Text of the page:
President Trump said on Twitter he was against a growing effort to rename Army installations bearing names of Confederate commanders, two days after Defense Secretary Mark T. Esper signaled he was open to the idea.

“These Monumental and very Powerful Bases have become part of a Great American Heritage, and a history of Winning, Victory, and Freedom,” Trump said, adding that the administration “will not even consider” renaming them.

Esper and Army Secretary Ryan McCarthy said Monday that they were open to “bipartisan discussion” of the issue, which was first reported by Politico.

Defense officials declined to comment on plans for the installation names after Trump’s remarks.

The GOP-led Senate Armed Services Committee adopted an amendment for the Pentagon to strip the names from the installations within three years, CNN reported Thursday.

What is the controversy?

Ten Army installations in the United States were named after senior Confederate commanders who fought against U.S. troops during the Civil War to preserve the institution of slavery.

Calls to rename the bases escalated after a white supremacist and Confederate sympathizer killed nine worshipers in a South Carolina church in 2015, and two years later when a counterprotester was killed in Charlottesville during a white-nationalist rally.

Efforts to rename the bases intensified again following the death of George Floyd, amid another struggle over the nation’s identity and centuries of racism.

Who are the bases named after?

The bases, all in former Confederate states, were named with input from locals in the Jim Crow era. The Army courted their buy-in because it needed large swaths of land to build sprawling bases in the early 20th century up through World War II.

Three of the biggest bases in the United States are named after Confederate leaders, including some who were famously inept.

Fort Bragg in North Carolina, the headquarters of the Special Forces, bears the name of Gen. Braxton Bragg, a commander often assailed as one of the most bumbling commanders in the war. Bragg was relieved of command after losing the battle for Chattanooga in 1863, then served as a military adviser to Confederate President Jefferson Davis.

Fort Benning in Georgia, the home of Army infantry and airborne training, is named after Brig. Gen. Henry Benning, who led troops at Antietam and Gettysburg. In remarks in 1861 laying out slavery as the reason for secession, Benning warned that abolition would lead to “black governors, black legislatures, black juries, black everything. Is it to be supposed that the white race will stand for that?”

Fort Hood in Texas is named after John Bell Hood, who resigned his commission in the U.S. Army to fight against it. His “reckless” command hastened the fall of Atlanta, one historian wrote, and his losses at the Battle of Franklin were so disastrous that they have been called the “Pickett’s Charge of the West,” in reference to a bloody and failed assault named for Maj. Gen. George Pickett, one of Gen. Robert E. Lee’s top commanders at Gettysburg.

Unlike Bragg and Benning, Hood has no prewar roots in the state that has a post named after him. He commanded Texas troops but was born in Kentucky and buried in Louisiana.

The other bases named after Confederate commanders are:

  • Forts Lee, Pickett and A.P. Hill in Virginia
  • Forts Polk and Beauregard in Louisiana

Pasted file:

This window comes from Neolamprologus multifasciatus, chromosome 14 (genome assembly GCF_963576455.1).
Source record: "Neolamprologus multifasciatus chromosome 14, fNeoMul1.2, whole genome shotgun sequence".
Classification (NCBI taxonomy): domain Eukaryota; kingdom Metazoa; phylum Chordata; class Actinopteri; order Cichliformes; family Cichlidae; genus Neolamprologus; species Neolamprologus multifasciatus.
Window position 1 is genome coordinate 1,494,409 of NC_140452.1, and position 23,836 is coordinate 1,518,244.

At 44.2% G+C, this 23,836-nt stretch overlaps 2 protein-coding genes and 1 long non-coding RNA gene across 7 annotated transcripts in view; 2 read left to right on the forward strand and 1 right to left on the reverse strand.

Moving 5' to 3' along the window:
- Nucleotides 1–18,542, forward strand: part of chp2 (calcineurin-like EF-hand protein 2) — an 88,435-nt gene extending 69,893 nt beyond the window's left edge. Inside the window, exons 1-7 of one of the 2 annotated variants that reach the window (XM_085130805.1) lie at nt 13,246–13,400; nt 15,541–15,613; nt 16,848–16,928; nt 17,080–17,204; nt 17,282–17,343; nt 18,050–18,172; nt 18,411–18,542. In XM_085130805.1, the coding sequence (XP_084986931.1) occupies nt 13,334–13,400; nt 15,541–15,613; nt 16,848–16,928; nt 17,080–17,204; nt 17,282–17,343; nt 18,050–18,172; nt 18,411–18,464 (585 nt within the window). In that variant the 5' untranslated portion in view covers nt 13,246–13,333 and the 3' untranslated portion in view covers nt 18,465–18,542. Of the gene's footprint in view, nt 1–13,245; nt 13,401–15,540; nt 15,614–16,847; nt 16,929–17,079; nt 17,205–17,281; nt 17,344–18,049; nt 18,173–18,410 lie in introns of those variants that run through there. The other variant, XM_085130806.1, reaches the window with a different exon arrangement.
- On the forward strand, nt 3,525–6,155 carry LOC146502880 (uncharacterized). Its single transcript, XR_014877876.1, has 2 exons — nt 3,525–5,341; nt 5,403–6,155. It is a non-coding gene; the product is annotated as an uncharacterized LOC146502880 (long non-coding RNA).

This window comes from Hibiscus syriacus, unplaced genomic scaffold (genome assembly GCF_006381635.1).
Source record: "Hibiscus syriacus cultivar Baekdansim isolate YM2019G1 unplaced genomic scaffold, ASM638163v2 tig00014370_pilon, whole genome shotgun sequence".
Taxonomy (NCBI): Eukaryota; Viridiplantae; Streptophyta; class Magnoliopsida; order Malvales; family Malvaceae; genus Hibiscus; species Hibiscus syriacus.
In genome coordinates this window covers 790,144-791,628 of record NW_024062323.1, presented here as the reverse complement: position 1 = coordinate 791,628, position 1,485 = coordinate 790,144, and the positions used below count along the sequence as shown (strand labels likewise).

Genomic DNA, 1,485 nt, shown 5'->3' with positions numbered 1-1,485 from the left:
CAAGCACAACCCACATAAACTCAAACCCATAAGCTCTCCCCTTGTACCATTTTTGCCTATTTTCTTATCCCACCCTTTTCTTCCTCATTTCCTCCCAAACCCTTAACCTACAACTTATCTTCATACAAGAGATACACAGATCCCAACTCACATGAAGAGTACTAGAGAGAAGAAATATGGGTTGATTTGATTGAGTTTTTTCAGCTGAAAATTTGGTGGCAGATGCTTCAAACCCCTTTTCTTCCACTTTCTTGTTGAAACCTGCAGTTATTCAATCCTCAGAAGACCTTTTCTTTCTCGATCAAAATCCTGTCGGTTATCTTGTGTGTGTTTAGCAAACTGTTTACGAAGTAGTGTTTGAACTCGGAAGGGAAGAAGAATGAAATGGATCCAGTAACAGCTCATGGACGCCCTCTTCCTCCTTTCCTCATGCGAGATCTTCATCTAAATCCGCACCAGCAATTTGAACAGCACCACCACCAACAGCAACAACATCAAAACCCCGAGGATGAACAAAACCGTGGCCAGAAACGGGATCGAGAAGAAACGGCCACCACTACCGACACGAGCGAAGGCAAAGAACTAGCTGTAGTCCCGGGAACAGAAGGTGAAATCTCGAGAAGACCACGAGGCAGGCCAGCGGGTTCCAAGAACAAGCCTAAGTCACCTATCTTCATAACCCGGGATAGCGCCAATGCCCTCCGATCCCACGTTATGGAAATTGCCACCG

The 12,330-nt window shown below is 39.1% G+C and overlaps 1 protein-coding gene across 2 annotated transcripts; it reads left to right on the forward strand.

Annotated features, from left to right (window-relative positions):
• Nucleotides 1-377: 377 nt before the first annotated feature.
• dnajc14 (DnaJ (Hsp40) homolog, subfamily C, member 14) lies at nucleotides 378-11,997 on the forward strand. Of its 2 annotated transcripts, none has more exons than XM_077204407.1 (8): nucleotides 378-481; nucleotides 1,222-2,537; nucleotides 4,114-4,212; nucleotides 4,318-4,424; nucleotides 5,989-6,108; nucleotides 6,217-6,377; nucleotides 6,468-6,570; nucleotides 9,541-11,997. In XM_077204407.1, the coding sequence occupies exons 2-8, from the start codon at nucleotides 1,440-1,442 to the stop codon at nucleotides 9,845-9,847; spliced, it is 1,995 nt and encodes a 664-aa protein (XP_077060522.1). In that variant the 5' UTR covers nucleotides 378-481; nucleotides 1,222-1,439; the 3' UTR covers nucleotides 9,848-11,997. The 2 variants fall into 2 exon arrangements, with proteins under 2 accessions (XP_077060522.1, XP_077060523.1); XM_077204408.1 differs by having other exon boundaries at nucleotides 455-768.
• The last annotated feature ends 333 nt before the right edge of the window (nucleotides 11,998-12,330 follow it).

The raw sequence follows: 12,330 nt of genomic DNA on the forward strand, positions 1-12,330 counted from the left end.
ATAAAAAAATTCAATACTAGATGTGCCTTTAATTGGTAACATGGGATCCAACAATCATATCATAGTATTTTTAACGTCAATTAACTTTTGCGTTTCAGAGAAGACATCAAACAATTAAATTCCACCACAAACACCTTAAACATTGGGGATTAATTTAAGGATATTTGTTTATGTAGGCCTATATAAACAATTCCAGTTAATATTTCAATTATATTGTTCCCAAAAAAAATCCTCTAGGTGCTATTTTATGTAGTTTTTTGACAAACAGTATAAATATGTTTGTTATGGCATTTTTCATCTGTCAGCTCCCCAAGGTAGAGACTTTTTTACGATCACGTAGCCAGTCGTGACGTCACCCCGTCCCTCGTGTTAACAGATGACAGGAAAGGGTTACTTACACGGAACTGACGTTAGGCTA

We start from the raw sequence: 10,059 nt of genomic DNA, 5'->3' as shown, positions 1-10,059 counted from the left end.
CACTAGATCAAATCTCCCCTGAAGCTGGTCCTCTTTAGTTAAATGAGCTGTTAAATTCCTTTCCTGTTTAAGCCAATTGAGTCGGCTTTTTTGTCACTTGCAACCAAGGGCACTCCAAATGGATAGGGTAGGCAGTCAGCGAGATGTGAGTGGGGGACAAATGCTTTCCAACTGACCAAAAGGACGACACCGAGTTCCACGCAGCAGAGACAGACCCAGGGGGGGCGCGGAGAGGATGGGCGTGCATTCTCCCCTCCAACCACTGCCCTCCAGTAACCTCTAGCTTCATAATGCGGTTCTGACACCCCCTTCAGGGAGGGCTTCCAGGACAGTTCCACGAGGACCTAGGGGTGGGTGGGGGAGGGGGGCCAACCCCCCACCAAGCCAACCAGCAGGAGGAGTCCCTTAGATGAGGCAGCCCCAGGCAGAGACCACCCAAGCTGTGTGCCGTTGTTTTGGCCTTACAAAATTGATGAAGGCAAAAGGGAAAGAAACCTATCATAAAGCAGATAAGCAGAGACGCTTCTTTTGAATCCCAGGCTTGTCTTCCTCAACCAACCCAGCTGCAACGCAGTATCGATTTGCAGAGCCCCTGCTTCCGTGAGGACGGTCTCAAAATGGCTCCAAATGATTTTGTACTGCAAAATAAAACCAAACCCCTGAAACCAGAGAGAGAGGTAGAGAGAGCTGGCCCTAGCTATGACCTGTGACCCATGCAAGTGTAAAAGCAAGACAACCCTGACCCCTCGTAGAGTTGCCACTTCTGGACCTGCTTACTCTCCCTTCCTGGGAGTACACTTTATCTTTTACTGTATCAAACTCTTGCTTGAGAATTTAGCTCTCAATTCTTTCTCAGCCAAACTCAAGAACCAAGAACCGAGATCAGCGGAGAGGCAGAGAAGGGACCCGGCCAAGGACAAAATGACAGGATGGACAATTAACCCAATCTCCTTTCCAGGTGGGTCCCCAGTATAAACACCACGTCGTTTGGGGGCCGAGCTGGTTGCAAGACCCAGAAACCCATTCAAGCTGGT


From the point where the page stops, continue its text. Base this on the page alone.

• Fort Gordon in Georgia
  • Fort Rucker in Alabama

Why have efforts stalled in the past?

The Army, steeped in its history and traditions, has fought efforts to rename the installations and even the names of roads on its posts, saying in 2017 that such moves would be “controversial and divisive.”

As recently as February, McCarthy said there were no plans to rename the posts. The power to name posts falls to the assistant secretary of the army for manpower and reserve affairs.

McCarthy believes he can unilaterally change the names but would need input from the White House, lawmakers and state and local officials, CNN reported.

Who could bases be named after if they were changed?

The biggest formal push to rename an installation is to reflag Fort Hood after Roy Benavidez, a Green Beret who received the Medal of Honor for action in Cambodia during the Vietnam War.

Benavidez endured “six hours in hell,” he would later say of a 1968 battle in which he held his intestines in his hand, stabbed an enemy soldier to death and loaded the wounded and dead onto two helicopters.

He later said he had so many injuries and was so bloodied he was mistaken for a dead man and stuffed in a body bag until he spat in a doctor’s face. He earned five Purple Hearts in combat.

Benavidez died in 1998, and his name is on a stretch of highway, a Navy cargo ship, a short graphic novel, a commemorative G.I. Joe figure and, in a nod to his passion for education, several Texas schools. The League of United Latin American Citizens, an advocacy group, urged the Army last year to rename Fort Hood for him.

In recent days, veterans and others have lobbied for other historical figures, opening the door for women and minorities. One is Mary Edwards Walker, a surgeon and prisoner during the Civil War and the only woman who has received the Medal of Honor.

Calls on Twitter also intensified to rename Fort Benning after Sgt. 1st Class Alwyn Cashe, a black soldier and Georgia native whose actions in Iraq quickly became legend.

In 2005, his vehicle was destroyed by an improvised explosive device and consumed in flames. Cashe entered the Bradley three times to rescue six soldiers while he himself was on fire. He died of his injuries weeks later.

Cashe received the Silver Star for his heroism, although many say he deserved the Medal of Honor. Renaming Fort Benning after him, advocates have said, would correct at least one injustice.